A Metal Chelating Porous Polymeric Support: The Missing Link for a Defect-free Metal-Organic Framework Composite Membrane

Since the discovery of size-selective metal-organic frameworks (MOFs), researchers have tried to incorporate these materials into gas separation membranes. Impressive gas selectivities were found, but these MOF membranes were mostly made on inorganic supports, which are generally too bulky and expensive for industrial gas separation. Forming MOF layers on porous polymer supports is industrially attractive but technically challenging. Two features to overcome these problems are described: 1) a metal chelating support polymer to bind the MOF layer, and 2) control of MOF crystal growth by contra-diffusion, aiming at a very thin nanocrystalline MOF layer. Using a metal chelating polythiosemicarbazide (PTSC) support and adjusting the metal and organic ligand concentrations carefully, a very compact ZIF-8 (ZIF=zeolitic imidazolate framework) layer was produced that displayed interference colors because of its smooth surface and extreme thinness-within the range of visible light. High performances were measured in terms of hydrogen/propane (8350) and propylene/propane (150) selectivity.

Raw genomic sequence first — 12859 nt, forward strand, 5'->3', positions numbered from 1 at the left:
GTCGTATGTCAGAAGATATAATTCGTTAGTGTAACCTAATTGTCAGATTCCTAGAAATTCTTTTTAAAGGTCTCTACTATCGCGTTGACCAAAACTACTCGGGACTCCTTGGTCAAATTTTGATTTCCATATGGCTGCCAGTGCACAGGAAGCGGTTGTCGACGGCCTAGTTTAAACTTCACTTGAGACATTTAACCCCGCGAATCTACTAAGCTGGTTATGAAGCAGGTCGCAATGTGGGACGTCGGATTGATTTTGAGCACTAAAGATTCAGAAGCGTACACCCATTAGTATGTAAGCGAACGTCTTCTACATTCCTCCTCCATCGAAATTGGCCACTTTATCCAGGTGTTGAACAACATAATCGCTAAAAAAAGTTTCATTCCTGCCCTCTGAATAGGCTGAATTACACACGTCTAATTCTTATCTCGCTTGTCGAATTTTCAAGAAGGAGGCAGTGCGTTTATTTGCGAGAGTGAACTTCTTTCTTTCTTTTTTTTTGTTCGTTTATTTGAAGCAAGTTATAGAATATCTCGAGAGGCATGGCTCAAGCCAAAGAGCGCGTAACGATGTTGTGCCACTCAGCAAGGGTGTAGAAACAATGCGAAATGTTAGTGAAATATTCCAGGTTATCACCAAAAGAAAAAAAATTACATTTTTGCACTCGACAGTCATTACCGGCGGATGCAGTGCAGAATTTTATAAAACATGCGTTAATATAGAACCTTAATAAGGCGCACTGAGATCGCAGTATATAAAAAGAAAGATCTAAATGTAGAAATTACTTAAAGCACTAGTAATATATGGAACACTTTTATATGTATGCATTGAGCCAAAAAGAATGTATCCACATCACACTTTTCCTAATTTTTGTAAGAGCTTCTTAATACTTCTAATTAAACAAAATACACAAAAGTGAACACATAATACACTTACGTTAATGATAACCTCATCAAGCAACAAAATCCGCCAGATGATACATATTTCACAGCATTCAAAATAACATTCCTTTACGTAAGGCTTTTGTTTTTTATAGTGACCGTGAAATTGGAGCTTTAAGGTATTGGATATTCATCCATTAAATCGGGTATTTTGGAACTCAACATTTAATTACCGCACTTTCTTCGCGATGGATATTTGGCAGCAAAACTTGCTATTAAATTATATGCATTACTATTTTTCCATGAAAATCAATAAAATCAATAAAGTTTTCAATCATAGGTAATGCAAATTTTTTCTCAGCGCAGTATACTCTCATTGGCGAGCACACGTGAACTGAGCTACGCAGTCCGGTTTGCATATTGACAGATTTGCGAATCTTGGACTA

Barankova E, Tan X, Villalobos LF, Litwiller E, Peinemann K-V (2017) A Metal Chelating Porous Polymeric Support: The Missing Link for a Defect-Free Metal-Organic Framework Composite Membrane. Angewandte Chemie International Edition 56: 2965–2968. Available: http://dx.doi.org/10.1002/anie.201611927.

The authors gratefully acknowledge financial support from King Abdullah University of Science and Technology (KAUST) and they thank Rahul Shevate for measuring the zinc binding capacity of PTSC.


Angewandte Chemie


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